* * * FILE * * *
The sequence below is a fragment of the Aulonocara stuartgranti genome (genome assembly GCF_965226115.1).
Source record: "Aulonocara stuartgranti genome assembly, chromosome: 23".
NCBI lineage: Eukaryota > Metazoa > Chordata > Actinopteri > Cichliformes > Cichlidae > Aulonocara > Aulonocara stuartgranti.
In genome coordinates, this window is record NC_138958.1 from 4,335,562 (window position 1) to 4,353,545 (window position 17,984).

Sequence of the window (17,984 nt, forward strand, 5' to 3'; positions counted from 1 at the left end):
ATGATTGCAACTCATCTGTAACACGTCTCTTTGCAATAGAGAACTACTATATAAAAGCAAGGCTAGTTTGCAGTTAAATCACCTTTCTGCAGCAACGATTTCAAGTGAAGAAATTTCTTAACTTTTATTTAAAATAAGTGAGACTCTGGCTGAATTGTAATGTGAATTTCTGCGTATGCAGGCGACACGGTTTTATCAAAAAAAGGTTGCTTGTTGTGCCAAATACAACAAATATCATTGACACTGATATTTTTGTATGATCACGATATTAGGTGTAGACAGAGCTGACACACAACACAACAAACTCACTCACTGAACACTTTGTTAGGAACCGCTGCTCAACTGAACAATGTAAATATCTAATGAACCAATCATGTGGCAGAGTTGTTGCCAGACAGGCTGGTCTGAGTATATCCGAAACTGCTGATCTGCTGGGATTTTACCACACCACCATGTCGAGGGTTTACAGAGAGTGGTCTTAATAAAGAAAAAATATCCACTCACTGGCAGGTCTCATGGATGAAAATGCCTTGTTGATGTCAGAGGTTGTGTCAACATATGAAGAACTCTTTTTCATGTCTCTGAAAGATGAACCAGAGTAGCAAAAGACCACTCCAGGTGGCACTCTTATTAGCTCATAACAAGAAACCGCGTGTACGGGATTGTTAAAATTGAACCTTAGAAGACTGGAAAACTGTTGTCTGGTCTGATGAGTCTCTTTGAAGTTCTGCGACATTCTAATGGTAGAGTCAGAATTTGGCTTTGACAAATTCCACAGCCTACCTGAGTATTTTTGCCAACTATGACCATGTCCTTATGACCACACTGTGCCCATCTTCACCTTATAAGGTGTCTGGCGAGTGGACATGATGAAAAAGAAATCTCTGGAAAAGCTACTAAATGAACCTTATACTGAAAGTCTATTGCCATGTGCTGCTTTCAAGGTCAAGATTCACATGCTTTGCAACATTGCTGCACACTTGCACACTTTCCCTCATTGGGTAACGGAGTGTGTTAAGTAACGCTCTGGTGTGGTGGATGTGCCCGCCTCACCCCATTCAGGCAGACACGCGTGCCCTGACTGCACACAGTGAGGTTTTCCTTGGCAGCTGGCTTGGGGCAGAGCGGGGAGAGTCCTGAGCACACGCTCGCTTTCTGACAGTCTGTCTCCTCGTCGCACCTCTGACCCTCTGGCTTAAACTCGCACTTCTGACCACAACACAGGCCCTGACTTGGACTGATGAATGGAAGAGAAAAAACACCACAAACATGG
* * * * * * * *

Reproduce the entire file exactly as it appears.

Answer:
The sequence below is a fragment of the Aulonocara stuartgranti genome (genome assembly GCF_965226115.1).
Source record: "Aulonocara stuartgranti genome assembly, chromosome: 23".
NCBI lineage: Eukaryota > Metazoa > Chordata > Actinopteri > Cichliformes > Cichlidae > Aulonocara > Aulonocara stuartgranti.
In genome coordinates, this window is record NC_138958.1 from 4,335,562 (window position 1) to 4,353,545 (window position 17,984).

Sequence of the window (17,984 nt, forward strand, 5' to 3'; positions counted from 1 at the left end):
ATGATTGCAACTCATCTGTAACACGTCTCTTTGCAATAGAGAACTACTATATAAAAGCAAGGCTAGTTTGCAGTTAAATCACCTTTCTGCAGCAACGATTTCAAGTGAAGAAATTTCTTAACTTTTATTTAAAATAAGTGAGACTCTGGCTGAATTGTAATGTGAATTTCTGCGTATGCAGGCGACACGGTTTTATCAAAAAAAGGTTGCTTGTTGTGCCAAATACAACAAATATCATTGACACTGATATTTTTGTATGATCACGATATTAGGTGTAGACAGAGCTGACACACAACACAACAAACTCACTCACTGAACACTTTGTTAGGAACCGCTGCTCAACTGAACAATGTAAATATCTAATGAACCAATCATGTGGCAGAGTTGTTGCCAGACAGGCTGGTCTGAGTATATCCGAAACTGCTGATCTGCTGGGATTTTACCACACCACCATGTCGAGGGTTTACAGAGAGTGGTCTTAATAAAGAAAAAATATCCACTCACTGGCAGGTCTCATGGATGAAAATGCCTTGTTGATGTCAGAGGTTGTGTCAACATATGAAGAACTCTTTTTCATGTCTCTGAAAGATGAACCAGAGTAGCAAAAGACCACTCCAGGTGGCACTCTTATTAGCTCATAACAAGAAACCGCGTGTACGGGATTGTTAAAATTGAACCTTAGAAGACTGGAAAACTGTTGTCTGGTCTGATGAGTCTCTTTGAAGTTCTGCGACATTCTAATGGTAGAGTCAGAATTTGGCTTTGACAAATTCCACAGCCTACCTGAGTATTTTTGCCAACTATGACCATGTCCTTATGACCACACTGTGCCCATCTTCACCTTATAAGGTGTCTGGCGAGTGGACATGATGAAAAAGAAATCTCTGGAAAAGCTACTAAATGAACCTTATACTGAAAGTCTATTGCCATGTGCTGCTTTCAAGGTCAAGATTCACATGCTTTGCAACATTGCTGCACACTTGCACACTTTCCCTCATTGGGTAACGGAGTGTGTTAAGTAACGCTCTGGTGTGGTGGATGTGCCCGCCTCACCCCATTCAGGCAGACACGCGTGCCCTGACTGCACACAGTGAGGTTTTCCTTGGCAGCTGGCTTGGGGCAGAGCGGGGAGAGTCCTGAGCACACGCTCGCTTTCTGACAGTCTGTCTCCTCGTCGCACCTCTGACCCTCTGGCTTAAACTCGCACTTCTGACCACAACACAGGCCCTGACTTGGACTGATGAATGGAAGAGAAAAAACACCACAAACATGG